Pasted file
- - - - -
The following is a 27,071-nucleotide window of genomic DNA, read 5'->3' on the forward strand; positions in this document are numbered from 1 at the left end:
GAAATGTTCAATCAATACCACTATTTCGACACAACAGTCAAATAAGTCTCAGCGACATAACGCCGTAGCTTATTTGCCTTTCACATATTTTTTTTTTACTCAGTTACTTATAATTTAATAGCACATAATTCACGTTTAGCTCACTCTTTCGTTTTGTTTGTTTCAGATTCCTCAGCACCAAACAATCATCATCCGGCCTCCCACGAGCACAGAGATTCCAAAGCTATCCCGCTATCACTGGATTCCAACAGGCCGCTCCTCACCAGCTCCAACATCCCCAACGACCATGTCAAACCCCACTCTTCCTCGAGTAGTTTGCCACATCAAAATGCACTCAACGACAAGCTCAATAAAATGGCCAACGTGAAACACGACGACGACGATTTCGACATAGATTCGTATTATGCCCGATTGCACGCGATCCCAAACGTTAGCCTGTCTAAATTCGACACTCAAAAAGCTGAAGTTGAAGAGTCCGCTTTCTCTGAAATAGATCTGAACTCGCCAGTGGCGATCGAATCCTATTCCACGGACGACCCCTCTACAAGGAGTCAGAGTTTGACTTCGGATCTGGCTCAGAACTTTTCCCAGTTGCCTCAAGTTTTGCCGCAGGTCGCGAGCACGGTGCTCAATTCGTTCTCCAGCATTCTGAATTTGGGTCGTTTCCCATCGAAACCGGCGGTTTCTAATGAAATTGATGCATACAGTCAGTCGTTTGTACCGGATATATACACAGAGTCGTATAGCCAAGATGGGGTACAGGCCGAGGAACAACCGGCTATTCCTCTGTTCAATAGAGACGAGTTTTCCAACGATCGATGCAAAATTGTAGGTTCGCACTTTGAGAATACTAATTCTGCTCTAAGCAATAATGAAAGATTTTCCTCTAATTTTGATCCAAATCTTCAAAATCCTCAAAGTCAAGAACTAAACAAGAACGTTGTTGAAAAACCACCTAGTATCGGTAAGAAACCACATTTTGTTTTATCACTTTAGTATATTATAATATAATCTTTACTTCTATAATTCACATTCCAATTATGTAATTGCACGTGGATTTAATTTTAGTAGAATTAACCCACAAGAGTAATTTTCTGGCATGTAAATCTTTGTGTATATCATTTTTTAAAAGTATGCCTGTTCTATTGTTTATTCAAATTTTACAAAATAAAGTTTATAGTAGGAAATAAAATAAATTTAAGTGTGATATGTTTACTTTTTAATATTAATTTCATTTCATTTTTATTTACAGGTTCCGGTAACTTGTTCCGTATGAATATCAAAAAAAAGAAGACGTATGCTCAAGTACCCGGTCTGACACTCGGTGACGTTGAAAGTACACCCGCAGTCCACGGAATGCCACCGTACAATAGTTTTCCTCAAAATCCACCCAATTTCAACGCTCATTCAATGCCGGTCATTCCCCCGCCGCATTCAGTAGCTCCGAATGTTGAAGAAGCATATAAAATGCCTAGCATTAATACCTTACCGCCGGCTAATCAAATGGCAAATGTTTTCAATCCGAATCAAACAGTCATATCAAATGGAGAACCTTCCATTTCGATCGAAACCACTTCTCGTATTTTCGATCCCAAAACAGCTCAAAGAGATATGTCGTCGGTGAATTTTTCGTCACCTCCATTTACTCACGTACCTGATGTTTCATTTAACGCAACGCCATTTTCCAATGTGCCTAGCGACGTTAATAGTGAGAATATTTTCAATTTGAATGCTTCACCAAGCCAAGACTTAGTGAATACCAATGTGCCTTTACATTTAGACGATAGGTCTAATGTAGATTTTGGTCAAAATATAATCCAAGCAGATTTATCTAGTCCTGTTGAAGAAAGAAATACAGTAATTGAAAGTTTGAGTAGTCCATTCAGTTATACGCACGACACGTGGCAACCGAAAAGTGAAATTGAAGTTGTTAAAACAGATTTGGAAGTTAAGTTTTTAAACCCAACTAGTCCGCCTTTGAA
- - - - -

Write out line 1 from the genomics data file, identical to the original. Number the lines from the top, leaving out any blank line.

The following is a 27,071-nucleotide window of genomic DNA, read 5'->3' on the forward strand; positions in this document are numbered from 1 at the left end: